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Failure (Other Opportunities for Non-Linear Success)
Published on Saturday, 25 May 2013

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4 stars

The Nightingale (venue website)
22-24 May, 7:15pm-8:15pm
Reviewed by Darren Taffinder

 Warning: Contains strong language.
 Warning: Contains flashing lights.
 Suitable for age 16+ only.

Before the start of the show, performer Mary Pearson spent a few minutes talking to us about our health, and whether we’d spoken to our parents recently. As we climbed up the stairs to the theatre she asked us to each take a handful of beans to symbolise our failures. If I’d known in advance, I would’ve taken the lot; but I thought I’d go light and took two.

Failure is something we can all relate to. If we were successful all the time, life would be boring and our friends would hate us.  The real problem isn’t experiencing failure, it’s going too far to avoid it.

This is a strange hybrid show – a mix of performance art, comedy and self-satire. It’s certainly not afraid to poke fun at itself. There was one part when she pulled up all the men in the audience and had us fan and mist her, as she wriggled around on the floor in a bikini, while a mocking commentary played overhead saying dance was boring. Just in case this gives the wrong impression, it’s a family-friendly show – well, maybe for older families.

What I really liked was it came together in the end. Bits that were baffling in the beginning were repeated throughout the show until they made sense, or were put into different contexts that flipped them from a negative to a positive. One sequence I really enjoyed involved a loop machine with Pearson repeating sounds and words that initially sounded negative, but as the lopping became more layered turned into a positive.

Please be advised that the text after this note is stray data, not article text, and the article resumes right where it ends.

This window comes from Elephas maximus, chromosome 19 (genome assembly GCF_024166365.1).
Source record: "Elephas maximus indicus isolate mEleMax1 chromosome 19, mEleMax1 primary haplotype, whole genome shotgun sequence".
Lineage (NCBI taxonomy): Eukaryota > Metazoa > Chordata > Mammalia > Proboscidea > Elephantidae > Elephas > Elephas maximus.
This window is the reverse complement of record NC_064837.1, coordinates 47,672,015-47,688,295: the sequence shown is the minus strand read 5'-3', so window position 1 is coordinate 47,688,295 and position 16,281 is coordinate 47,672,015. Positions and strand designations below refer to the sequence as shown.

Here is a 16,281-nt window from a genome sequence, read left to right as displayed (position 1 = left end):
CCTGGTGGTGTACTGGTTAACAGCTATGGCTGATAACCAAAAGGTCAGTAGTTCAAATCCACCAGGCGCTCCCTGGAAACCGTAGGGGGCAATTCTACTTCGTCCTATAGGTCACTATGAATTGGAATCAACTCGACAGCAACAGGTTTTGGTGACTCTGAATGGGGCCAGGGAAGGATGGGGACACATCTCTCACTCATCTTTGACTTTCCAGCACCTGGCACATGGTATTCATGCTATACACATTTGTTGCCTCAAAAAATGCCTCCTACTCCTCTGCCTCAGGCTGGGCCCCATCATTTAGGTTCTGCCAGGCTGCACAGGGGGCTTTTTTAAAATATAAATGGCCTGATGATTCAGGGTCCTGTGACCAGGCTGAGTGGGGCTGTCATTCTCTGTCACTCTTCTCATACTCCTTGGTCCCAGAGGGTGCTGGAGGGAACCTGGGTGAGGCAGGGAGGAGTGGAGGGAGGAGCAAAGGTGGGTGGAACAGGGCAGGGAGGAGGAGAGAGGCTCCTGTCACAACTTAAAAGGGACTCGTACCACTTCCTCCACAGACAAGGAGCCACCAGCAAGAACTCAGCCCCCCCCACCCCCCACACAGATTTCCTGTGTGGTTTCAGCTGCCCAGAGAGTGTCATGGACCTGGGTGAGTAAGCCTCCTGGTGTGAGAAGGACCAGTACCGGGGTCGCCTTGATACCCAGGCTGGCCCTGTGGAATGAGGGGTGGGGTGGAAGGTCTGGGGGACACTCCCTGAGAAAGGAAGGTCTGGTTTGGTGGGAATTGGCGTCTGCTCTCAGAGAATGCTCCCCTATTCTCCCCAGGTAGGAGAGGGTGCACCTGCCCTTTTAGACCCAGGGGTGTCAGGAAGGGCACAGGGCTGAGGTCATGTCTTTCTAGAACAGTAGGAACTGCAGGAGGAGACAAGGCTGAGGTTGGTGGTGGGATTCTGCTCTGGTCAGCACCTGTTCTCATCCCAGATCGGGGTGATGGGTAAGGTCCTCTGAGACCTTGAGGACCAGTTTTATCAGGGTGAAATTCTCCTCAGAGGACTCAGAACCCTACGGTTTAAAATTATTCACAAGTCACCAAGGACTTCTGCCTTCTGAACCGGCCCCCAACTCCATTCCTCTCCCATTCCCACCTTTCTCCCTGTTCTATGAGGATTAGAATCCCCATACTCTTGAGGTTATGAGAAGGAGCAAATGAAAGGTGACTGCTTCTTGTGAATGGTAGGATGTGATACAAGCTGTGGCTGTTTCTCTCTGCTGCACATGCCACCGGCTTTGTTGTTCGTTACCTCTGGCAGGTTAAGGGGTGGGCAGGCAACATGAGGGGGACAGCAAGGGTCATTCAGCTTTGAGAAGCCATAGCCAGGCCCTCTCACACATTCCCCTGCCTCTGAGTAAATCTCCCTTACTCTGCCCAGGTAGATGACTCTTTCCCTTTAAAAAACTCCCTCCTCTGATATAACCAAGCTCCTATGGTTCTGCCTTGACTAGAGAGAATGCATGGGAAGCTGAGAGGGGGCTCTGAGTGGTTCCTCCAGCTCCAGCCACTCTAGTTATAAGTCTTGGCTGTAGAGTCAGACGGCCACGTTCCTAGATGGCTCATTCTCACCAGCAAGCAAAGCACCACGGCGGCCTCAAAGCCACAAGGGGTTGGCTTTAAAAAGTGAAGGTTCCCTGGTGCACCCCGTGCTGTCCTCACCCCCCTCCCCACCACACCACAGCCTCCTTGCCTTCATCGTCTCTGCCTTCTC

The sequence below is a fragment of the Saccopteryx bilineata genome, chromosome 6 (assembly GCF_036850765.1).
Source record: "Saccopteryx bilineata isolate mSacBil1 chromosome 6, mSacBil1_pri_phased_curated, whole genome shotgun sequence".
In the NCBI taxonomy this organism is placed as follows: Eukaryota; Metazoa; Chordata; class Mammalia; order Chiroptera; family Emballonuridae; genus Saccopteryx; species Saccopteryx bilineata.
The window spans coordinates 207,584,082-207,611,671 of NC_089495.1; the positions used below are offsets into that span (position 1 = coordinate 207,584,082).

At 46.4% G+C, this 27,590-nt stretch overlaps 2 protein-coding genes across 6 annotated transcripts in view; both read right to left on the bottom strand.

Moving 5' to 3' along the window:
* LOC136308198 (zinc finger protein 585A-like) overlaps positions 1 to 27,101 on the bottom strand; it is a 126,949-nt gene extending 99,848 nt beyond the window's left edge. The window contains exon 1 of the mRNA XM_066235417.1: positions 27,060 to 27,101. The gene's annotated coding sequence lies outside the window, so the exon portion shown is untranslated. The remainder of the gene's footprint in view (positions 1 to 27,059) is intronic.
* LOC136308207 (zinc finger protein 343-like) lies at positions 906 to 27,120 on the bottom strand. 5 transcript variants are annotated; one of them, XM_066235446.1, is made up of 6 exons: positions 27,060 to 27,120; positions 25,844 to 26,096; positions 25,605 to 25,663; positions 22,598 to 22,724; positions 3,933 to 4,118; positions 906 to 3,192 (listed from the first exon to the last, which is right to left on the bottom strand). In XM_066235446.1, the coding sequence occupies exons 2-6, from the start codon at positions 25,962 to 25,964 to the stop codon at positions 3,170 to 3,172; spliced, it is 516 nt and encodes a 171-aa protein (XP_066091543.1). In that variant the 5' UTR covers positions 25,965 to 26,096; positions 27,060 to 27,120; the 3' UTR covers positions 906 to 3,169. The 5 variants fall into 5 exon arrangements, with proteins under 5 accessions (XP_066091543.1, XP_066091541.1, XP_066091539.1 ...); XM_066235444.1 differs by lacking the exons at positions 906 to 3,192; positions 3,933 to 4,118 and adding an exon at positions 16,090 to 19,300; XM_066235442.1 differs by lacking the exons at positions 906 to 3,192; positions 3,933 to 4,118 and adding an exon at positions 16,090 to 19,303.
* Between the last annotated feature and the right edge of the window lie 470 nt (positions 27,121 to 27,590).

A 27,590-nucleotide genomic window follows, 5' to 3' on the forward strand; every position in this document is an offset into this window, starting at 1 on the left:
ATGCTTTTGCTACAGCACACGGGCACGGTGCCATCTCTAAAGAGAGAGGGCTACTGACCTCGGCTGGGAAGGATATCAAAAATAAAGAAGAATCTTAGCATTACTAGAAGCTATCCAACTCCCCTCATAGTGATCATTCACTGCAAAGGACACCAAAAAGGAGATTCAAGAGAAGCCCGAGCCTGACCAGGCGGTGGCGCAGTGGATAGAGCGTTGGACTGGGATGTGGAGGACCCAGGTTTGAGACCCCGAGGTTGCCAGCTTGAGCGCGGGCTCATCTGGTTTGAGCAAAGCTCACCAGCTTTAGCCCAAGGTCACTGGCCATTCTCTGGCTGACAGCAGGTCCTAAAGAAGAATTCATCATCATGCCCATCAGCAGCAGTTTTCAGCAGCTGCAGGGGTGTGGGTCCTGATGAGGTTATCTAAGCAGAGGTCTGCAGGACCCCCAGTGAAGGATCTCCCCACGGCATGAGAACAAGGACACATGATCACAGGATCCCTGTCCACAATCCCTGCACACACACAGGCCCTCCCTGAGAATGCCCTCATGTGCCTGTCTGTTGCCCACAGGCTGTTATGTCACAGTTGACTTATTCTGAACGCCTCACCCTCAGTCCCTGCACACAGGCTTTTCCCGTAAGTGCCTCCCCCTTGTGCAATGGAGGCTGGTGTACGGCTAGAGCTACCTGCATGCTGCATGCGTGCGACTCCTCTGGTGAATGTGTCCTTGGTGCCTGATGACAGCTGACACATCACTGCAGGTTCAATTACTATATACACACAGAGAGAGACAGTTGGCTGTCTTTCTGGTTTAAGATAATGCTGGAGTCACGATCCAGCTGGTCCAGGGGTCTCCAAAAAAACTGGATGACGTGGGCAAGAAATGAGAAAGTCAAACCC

Pearson is completely likeable in a brave performance. I’m speaking here as someone who wears jeans and a t-shirt to the beach. The beans as metaphor for failure is very well done, especially when she’s moving them around the stage almost like a Zen gardener, with her body shaping them into a circle or a heart shape.

Occasionally the show is a little too clever, and I would have liked a little more commentary, more of a sense of her personal relationship with failure. The show did require a bit of audience participation (I think I misted her very well, by the way), but the audience was slightly stand-off-ish, which at times felt a little uncomfortable. And it did end on a bit of an easy up beat. I follow my gym on Facebook, and every morning they hit you with a new motivational saying; I felt like I was getting my message of the day with this show.

Still, I currently have my two beans on my desk in front of me. I might pop them in some water and see if they sprout. But I also might just keep them where they are.

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